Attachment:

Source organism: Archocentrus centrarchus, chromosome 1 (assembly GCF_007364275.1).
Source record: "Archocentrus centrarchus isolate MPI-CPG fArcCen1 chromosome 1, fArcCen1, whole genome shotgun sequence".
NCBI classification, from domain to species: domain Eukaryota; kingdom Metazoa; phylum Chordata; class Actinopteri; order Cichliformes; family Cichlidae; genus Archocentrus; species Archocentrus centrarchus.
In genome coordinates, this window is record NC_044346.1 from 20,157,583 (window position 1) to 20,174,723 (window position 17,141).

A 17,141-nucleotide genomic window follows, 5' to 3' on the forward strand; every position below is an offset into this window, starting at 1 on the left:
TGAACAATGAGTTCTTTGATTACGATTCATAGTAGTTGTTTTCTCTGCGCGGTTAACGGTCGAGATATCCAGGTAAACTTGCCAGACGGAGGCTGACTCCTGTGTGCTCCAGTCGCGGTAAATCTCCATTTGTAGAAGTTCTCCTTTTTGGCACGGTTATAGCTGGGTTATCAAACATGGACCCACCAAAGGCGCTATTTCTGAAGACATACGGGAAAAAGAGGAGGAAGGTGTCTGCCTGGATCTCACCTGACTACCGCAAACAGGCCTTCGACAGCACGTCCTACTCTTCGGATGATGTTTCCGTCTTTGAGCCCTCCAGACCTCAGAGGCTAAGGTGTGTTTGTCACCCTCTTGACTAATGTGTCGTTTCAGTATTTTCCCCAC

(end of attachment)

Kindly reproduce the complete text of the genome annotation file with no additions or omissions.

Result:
Source organism: Archocentrus centrarchus, chromosome 1 (assembly GCF_007364275.1).
Source record: "Archocentrus centrarchus isolate MPI-CPG fArcCen1 chromosome 1, fArcCen1, whole genome shotgun sequence".
NCBI classification, from domain to species: domain Eukaryota; kingdom Metazoa; phylum Chordata; class Actinopteri; order Cichliformes; family Cichlidae; genus Archocentrus; species Archocentrus centrarchus.
In genome coordinates, this window is record NC_044346.1 from 20,157,583 (window position 1) to 20,174,723 (window position 17,141).

A 17,141-nucleotide genomic window follows, 5' to 3' on the forward strand; every position below is an offset into this window, starting at 1 on the left:
TGAACAATGAGTTCTTTGATTACGATTCATAGTAGTTGTTTTCTCTGCGCGGTTAACGGTCGAGATATCCAGGTAAACTTGCCAGACGGAGGCTGACTCCTGTGTGCTCCAGTCGCGGTAAATCTCCATTTGTAGAAGTTCTCCTTTTTGGCACGGTTATAGCTGGGTTATCAAACATGGACCCACCAAAGGCGCTATTTCTGAAGACATACGGGAAAAAGAGGAGGAAGGTGTCTGCCTGGATCTCACCTGACTACCGCAAACAGGCCTTCGACAGCACGTCCTACTCTTCGGATGATGTTTCCGTCTTTGAGCCCTCCAGACCTCAGAGGCTAAGGTGTGTTTGTCACCCTCTTGACTAATGTGTCGTTTCAGTATTTTCCCCAC